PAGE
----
Season one of Zach Galifianakis' Baskets was not a happy affair.
The dramedy of Galifianakis' Chip Baskets, a literal sad clown in a TV landscape full of them, concluded its first season by shuttering the Bakersfield rodeo where Chip worked. "Got ourselves a cease and desist order from the humane society," says his boss Eddie, a charming caricature of a decrepit cowboy. "Reckon I'll ride out west, hold me up a train, get my ass all shot up, die in a creek somewhere." Of course, this makes no sense, even as a fantasy of living in a Western. "Riding west" from Bakersfield will land you in San Luis Obispo, and the cowboy thing doesn't work quite as well on the beach. That's not the point, though. The point is that Bakersfield's spectacular drabness forces fantasies like these. Death — or at least the romantic prospect of it — can seem preferable.
In season two (beginning on Jan. 21), Chip reacts to Eddie's rant by doing what he does best: He makes an inferior copy. The guy who chose "Renoir" as his clown name (and reenacted a magical Parisian picnic with a hoagie and yellow dip) tries, in season two, to mimic Eddie's fantasy of escape. If he can't be a cowboy, he'll ride the rails. He'll join an inferior strand of mythic Americana and reinvent himself as a hobo. Rather than live with his mother and his newly separated brother Dale, he'll jump on a train and die in a creek.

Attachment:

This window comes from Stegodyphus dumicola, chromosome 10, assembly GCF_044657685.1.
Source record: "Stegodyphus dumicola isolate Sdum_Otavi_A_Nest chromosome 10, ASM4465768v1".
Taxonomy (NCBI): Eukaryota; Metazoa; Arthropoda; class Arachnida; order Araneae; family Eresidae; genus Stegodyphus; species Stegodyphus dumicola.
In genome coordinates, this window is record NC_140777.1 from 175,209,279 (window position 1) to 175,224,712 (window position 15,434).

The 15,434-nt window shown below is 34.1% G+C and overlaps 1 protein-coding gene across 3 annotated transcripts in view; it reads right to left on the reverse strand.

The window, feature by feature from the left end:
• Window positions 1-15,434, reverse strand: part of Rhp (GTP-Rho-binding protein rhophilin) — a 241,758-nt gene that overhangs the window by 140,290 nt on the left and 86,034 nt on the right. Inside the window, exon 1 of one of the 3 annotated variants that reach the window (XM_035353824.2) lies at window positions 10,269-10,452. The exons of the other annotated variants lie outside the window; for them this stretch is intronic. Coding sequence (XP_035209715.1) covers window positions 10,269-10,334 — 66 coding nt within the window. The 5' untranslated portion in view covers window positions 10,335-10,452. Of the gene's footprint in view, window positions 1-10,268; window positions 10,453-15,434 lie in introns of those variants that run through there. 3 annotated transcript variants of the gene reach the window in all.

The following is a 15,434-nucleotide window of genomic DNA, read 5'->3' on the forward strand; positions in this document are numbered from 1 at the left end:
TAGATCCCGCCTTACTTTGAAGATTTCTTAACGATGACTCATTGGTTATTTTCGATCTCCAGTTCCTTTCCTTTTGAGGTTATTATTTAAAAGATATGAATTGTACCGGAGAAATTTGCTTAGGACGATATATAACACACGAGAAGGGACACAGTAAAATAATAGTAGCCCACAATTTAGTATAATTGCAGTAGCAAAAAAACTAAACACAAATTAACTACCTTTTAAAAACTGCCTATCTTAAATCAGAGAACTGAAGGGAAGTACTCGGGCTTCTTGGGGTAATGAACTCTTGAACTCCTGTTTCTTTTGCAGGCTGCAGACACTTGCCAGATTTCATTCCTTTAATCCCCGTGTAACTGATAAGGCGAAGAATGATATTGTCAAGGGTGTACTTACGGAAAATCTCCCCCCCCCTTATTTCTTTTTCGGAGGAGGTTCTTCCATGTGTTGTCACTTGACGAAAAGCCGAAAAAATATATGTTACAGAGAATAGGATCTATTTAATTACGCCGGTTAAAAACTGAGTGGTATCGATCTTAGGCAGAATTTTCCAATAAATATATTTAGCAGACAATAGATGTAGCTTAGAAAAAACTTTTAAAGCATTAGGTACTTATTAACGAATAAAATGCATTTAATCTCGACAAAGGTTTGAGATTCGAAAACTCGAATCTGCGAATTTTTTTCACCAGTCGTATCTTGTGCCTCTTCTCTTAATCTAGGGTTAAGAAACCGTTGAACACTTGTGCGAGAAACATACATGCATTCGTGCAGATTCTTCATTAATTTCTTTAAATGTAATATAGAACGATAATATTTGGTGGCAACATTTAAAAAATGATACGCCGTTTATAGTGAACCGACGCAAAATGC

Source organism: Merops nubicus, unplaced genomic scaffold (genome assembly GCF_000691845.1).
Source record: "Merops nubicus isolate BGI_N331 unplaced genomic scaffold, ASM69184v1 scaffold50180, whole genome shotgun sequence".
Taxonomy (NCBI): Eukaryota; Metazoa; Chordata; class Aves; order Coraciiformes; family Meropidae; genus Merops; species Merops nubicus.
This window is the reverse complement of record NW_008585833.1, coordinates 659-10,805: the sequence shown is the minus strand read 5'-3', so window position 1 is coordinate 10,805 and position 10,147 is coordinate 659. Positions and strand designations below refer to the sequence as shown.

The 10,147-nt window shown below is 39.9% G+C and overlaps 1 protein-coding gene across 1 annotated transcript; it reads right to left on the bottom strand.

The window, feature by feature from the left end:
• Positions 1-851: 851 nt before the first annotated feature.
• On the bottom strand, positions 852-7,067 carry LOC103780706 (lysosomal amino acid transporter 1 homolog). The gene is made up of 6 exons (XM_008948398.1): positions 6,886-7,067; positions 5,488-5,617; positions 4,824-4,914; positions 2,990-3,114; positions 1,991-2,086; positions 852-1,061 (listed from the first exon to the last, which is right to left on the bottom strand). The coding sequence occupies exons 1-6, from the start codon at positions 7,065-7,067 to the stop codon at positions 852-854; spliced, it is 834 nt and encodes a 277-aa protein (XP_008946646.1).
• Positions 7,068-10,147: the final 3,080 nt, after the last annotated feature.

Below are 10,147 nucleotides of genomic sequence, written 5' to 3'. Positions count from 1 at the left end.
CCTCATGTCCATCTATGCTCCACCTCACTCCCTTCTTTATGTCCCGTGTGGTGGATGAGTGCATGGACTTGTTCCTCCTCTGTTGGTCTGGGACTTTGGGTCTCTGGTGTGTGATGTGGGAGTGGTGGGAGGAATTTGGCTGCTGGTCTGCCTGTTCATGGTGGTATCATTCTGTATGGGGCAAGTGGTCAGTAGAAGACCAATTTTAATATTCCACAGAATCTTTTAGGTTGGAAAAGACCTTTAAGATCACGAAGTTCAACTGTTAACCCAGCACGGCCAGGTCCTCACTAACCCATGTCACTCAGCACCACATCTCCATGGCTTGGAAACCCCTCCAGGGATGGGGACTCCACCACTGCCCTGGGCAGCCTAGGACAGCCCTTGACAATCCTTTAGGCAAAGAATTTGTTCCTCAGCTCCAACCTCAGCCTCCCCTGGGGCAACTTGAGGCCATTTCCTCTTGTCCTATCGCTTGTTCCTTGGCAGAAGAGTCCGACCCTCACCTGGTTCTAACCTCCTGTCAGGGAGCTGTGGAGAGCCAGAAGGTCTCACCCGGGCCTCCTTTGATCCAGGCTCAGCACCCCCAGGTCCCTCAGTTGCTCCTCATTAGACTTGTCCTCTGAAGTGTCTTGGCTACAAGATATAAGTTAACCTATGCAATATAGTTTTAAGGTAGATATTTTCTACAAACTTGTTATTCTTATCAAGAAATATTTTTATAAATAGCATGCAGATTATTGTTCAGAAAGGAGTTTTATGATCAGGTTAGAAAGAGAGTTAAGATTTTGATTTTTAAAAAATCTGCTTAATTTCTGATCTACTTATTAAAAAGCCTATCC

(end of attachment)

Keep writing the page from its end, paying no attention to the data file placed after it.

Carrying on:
Baskets isn't exactly about the America the politicians forgot, but it is about the suicidal aspect of the fantasies to which that America clings. Set in Bakersfield, California, one of America's reddest cities in one of its bluest states, the show resists the typical sardonic send-up of Middle America. This not American Beauty. Far from scorning suburban housewives, the show offers an astonishingly sympathetic portrayal of one in Christine Baskets, Chip's long-suffering mother (exquisitely played by Louie Anderson). Christine is funny and passive-aggressive and warm and unconditional. She masks her disappointments to prop up a version of happiness America promises and never quite delivers. What fantasies she does entertain are negative: She misses the Reagans ("we'd be on Mars right now living if Ron and Nancy we’re still in") and her husband Nathaniel "fell off a bridge" while "admiring the river." At night.
The trouble with that America is, surprisingly, that there isn't much room for Real American Men in it. The frontier is gone; the hearth remains. The suburbs are so sunny and scrubbed that even the big American fantasies that should power a red state paradise are struggling. The Bakersfield rodeo was dying long before the Humane Society shuttered it; no one wanted to go, even when the tickets were free.
That Christine is enjoyably three-dimensional changes the way this kind of show usually works: Baskets refuses to fully validate Chip's despair at being unable to fulfill his role as man or artist. Sure, Christine is tough to live with, and the same could be said of Martha, played by breakout star Martha Kelly. As Chip's long-suffering friend, Martha is so dull, so abject, and insistently kind that she accidentally adopts a coyote (she thought it was a stray). If that's a metaphor for her relationship with Chip, it's also evidence of how much loss Martha's placid resignation can expand to accommodate. Her pet is dead, her house destroyed, and she barely objects. Even when snakes are biting her, Martha apologizes for "overreacting."